A Community in Search of Affordable Housing

In Oshkosh, there are at least 110 homeless people, including men, women and children.

In addition, 5,800 households in Oshkosh are paying more than 30 percent of their income on housing, meaning those residents do not have enough for important expenses like health care, transportation and food.

A few of the members of the Housing Work Group gather a the site of a neighborhood green space project on Frederick Street in Oshkosh during summer 2015. Members include Lu Scheer (from left), ADVOCAP; Steve Komp, Lutheran Homes of Oshkosh Inc.; Susan van Houwelingen, Oshkosh/Winnebago Housing Authority; Samantha Zinth, Day By Day Warming Shelter; Elizabeth Williams, City of Oshkosh; and Jeff Potts, Habitat for Humanity of Oshkosh.

The data, along with other statistics and information collected about the Oshkosh housing market, revealed a tremendous need for affordable housing in the community, says Kathy Kamp. As executive director of the Wisconsin Partnership for Housing Development, Kamp has guided an 18-month-long assessment of the community’s needs.

“Right now, we have determined what is needed, and what we need to work toward,” says Kamp. “Definitely the goal and intention is to produce affordable housing units.”


“The good work that comes out of the planning grant is that they are speaking with a common voice and with that they are going to be able to get more resources than they would have individually.”
— Kathy Kamp, executive director of the Wisconsin Partnership for Housing Development


A $12,000 Basic Needs Giving Partnership grant, funded by the U.S. Venture Fund for Basic Needs of the Oshkosh Area Community Foundation, has helped a group of organizations analyze the current landscape en route to a solution. Key findings include:

  • Successes in collaborating to help those in need, upgrading public housing facilities and the opening of the Day By Day Warming Shelter.
  • Challenges to help people transition from emergency housing to permanent housing, giving long-term support for those who have multiple obstacles to permanent housing and maintaining enough affordable housing.

The Housing Work Group includes 22 organizations, individuals, businesses and local government representatives. Motivated by the Foundation’s Tackling Wicked Problems learning experience in 2013, the group formed shortly thereafter and brought in Kamp’s expertise after receiving a planning grant from the Foundation.

A summary of the groups’ findings:


Based on the findings, Housing Work Group members suggest the community move forward on initiatives…

  • to build a 30-bed emergency shelter (which would be a new home for the Day By Bay Warming Shelter), eight to 10 units of transitional housing, 10 units of permanent supportive housing and administrative offices;
  • and increase the new construction and rehabilitation of homes for sale to lower income households, ultimately decreasing the number of vacant homes and increasing the quality of existing housing.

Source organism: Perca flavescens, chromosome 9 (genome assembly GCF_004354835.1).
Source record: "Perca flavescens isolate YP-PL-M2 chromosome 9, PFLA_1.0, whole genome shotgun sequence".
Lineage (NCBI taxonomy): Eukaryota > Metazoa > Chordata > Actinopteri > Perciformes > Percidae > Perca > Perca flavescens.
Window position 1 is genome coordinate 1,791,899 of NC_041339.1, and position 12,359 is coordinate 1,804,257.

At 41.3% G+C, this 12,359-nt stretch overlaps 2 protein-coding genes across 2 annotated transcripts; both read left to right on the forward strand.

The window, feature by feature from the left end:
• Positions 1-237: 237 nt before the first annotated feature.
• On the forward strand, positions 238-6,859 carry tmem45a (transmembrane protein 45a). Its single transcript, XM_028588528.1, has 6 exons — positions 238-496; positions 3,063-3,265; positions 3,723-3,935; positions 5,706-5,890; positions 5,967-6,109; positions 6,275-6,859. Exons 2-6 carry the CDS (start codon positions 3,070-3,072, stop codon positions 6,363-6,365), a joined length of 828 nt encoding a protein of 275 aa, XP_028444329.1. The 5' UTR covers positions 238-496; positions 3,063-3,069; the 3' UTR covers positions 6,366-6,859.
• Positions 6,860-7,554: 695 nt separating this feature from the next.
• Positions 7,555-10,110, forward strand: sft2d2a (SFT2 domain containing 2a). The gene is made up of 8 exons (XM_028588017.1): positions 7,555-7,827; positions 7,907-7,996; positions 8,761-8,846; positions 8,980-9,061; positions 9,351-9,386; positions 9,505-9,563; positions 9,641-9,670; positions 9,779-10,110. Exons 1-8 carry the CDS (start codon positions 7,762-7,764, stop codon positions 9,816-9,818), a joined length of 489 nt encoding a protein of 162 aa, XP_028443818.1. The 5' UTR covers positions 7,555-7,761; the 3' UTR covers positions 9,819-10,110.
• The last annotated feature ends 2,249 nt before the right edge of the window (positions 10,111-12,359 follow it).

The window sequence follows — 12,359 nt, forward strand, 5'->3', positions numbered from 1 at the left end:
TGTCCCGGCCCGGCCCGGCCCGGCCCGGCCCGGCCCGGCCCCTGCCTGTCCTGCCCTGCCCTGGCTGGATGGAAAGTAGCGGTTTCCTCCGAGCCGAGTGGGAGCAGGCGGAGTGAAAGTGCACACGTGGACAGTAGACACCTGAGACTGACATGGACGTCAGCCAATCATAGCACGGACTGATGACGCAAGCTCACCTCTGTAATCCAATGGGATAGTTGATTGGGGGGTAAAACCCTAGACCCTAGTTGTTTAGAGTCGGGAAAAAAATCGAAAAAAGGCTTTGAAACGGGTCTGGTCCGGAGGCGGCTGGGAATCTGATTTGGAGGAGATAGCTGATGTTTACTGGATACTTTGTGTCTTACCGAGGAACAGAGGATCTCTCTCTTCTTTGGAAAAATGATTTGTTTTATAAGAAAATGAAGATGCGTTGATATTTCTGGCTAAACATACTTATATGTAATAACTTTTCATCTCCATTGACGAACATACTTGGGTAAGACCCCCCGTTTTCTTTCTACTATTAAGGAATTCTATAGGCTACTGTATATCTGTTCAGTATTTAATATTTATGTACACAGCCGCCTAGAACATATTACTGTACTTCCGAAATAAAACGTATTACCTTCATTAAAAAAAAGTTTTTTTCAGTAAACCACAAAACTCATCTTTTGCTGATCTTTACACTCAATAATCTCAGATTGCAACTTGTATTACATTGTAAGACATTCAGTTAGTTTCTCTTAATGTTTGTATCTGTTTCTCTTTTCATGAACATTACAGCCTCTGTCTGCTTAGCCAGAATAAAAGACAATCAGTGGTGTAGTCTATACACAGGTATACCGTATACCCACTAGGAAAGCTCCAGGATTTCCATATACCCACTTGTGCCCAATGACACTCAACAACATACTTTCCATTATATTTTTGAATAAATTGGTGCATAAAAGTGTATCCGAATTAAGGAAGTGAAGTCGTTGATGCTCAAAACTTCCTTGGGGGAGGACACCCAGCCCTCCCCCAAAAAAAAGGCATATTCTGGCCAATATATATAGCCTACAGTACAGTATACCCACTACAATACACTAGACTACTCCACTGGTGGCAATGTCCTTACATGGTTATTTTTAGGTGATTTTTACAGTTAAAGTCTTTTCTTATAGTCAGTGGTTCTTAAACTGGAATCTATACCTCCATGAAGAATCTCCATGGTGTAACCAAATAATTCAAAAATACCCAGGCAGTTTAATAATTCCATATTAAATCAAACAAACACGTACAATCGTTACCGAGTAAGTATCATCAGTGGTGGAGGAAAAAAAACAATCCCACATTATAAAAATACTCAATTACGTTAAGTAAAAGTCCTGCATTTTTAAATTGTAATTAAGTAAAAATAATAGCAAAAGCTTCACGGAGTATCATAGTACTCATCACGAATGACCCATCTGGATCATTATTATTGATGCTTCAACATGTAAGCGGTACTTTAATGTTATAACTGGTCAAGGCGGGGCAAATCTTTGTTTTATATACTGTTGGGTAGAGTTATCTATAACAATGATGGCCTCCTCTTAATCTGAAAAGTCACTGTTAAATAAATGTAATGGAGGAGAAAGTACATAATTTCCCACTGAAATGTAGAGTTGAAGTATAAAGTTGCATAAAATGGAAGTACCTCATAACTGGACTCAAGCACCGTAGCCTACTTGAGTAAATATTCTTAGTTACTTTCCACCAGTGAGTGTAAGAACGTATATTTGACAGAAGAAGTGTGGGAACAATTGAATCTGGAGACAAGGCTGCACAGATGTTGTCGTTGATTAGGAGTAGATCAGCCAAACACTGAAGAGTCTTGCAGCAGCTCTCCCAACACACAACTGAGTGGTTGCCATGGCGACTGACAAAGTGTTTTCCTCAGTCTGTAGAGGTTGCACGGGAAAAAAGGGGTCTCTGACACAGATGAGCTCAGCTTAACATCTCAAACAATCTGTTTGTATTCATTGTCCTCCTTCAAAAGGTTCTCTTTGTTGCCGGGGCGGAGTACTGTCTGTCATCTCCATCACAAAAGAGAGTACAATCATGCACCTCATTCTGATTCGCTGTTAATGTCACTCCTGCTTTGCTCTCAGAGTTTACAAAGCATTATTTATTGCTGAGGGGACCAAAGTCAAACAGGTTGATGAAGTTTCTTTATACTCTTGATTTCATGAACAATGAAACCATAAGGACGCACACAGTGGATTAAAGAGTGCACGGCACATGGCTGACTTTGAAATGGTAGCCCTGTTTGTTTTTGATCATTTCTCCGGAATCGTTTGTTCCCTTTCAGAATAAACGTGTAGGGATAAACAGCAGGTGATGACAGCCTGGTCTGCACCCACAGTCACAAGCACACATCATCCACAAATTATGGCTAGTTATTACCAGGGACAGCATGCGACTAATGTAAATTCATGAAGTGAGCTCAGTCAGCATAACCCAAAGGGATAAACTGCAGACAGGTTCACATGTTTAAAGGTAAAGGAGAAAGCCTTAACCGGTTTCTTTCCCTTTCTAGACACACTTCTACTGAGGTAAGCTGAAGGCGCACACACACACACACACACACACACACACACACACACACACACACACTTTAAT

For information about the Housing Work Group and its findings, or to support next steps, please contact the Foundation Director of Programs Amy Putzer at 920-426-3993 or Amy@OshkoshAreaCF.org.

Published by

OACF Community Matters

Since 1928, the Oshkosh Area Community Foundation has helped donors turn their charitable investments into projects that add energy and vitality to our community. We are a 501(c)3 nonprofit organization serving Winnebago County, Waushara County, Green Lake County and Ripon. The Foundation strives to strengthen our communities through leadership and funding support, collaboration and partnership, outstanding stewardship and inspired philanthropy.

3 thoughts on “A Community in Search of Affordable Housing”

  1. What Oshkosh desperately needs is more affordable 3 bedroom rentals. I have been in a crappy one for 7 years and I really want to find a better one but there is none to be had. Just giving my opinion. Thank you.


  2. It is a because of the slum lords who only rent to college kids and charge astronomical fees during the school year. These places are eye sores and the about of $ the get is never put into the upkeep. Same for the slum apartments off Bowen. You ask me landlords should be subjected to inspections too (without notice), their properties should be required to meet a humane set of standards. Just sick of seeing the dumpy slummy places in Oshkosh continue to grow and attract the like people who bring trouble with them. The other thing that needs to change is judging a potential tenant on something on their record from 10, 20+ years ago, when they were young and foolish. Especially when current track record is good. (Reg sex off I get) any other violent crime OK , but non violent that are that old is ridiculous. With lack of affordable, descent housing, the crime rate escalating at a fierce pace Oshkosh will no longer be a place anyone cares to live in.


  3. Yes Oshkosh rentals are geared toward College students. My wife and I were homeowners for many years. Prior to purchasing a home in WI, my wife was diagnosed with Alzheimer’s. I left my job to care for her. Salary cut was huge 80%+. Filed bankruptcy.

    We’re seeking a one story home to rent in a good neighborhood with absolutely no luck. No one to turn to for help either. Meanwhile we rent a two story house with drafty old windows…


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